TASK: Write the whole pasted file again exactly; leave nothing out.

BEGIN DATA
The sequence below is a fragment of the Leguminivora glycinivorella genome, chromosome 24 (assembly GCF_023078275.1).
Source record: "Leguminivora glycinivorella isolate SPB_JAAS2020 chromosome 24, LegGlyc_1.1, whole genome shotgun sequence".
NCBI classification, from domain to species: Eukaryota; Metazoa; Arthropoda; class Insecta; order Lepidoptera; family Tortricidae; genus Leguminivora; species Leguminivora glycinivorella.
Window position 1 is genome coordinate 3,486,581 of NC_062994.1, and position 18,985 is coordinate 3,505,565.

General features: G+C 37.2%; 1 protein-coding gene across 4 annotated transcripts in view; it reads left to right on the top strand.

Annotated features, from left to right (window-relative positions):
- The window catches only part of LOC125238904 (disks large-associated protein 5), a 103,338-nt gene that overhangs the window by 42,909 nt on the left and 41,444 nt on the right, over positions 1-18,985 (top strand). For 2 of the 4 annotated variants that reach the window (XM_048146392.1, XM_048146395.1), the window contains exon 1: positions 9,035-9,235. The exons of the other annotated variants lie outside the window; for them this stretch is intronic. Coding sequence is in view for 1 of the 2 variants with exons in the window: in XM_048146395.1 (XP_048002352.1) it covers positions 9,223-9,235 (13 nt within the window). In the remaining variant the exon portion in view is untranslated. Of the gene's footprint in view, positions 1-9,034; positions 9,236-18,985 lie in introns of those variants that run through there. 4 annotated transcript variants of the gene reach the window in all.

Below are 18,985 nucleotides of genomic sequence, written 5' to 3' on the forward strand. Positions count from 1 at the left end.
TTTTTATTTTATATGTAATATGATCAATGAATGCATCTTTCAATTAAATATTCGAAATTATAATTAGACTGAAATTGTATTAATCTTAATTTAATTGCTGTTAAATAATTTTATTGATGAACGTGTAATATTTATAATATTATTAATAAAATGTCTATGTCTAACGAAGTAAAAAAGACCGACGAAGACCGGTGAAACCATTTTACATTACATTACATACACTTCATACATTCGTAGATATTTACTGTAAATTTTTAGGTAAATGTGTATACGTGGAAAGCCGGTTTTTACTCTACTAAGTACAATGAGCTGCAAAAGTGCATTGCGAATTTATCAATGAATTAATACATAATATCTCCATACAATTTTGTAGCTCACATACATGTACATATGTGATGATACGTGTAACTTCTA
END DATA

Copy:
The sequence below is a fragment of the Leguminivora glycinivorella genome, chromosome 24 (assembly GCF_023078275.1).
Source record: "Leguminivora glycinivorella isolate SPB_JAAS2020 chromosome 24, LegGlyc_1.1, whole genome shotgun sequence".
NCBI classification, from domain to species: Eukaryota; Metazoa; Arthropoda; class Insecta; order Lepidoptera; family Tortricidae; genus Leguminivora; species Leguminivora glycinivorella.
Window position 1 is genome coordinate 3,486,581 of NC_062994.1, and position 18,985 is coordinate 3,505,565.

General features: G+C 37.2%; 1 protein-coding gene across 4 annotated transcripts in view; it reads left to right on the top strand.

Annotated features, from left to right (window-relative positions):
- The window catches only part of LOC125238904 (disks large-associated protein 5), a 103,338-nt gene that overhangs the window by 42,909 nt on the left and 41,444 nt on the right, over positions 1-18,985 (top strand). For 2 of the 4 annotated variants that reach the window (XM_048146392.1, XM_048146395.1), the window contains exon 1: positions 9,035-9,235. The exons of the other annotated variants lie outside the window; for them this stretch is intronic. Coding sequence is in view for 1 of the 2 variants with exons in the window: in XM_048146395.1 (XP_048002352.1) it covers positions 9,223-9,235 (13 nt within the window). In the remaining variant the exon portion in view is untranslated. Of the gene's footprint in view, positions 1-9,034; positions 9,236-18,985 lie in introns of those variants that run through there. 4 annotated transcript variants of the gene reach the window in all.

Below are 18,985 nucleotides of genomic sequence, written 5' to 3' on the forward strand. Positions count from 1 at the left end.
TTTTTATTTTATATGTAATATGATCAATGAATGCATCTTTCAATTAAATATTCGAAATTATAATTAGACTGAAATTGTATTAATCTTAATTTAATTGCTGTTAAATAATTTTATTGATGAACGTGTAATATTTATAATATTATTAATAAAATGTCTATGTCTAACGAAGTAAAAAAGACCGACGAAGACCGGTGAAACCATTTTACATTACATTACATACACTTCATACATTCGTAGATATTTACTGTAAATTTTTAGGTAAATGTGTATACGTGGAAAGCCGGTTTTTACTCTACTAAGTACAATGAGCTGCAAAAGTGCATTGCGAATTTATCAATGAATTAATACATAATATCTCCATACAATTTTGTAGCTCACATACATGTACATATGTGATGATACGTGTAACTTCTA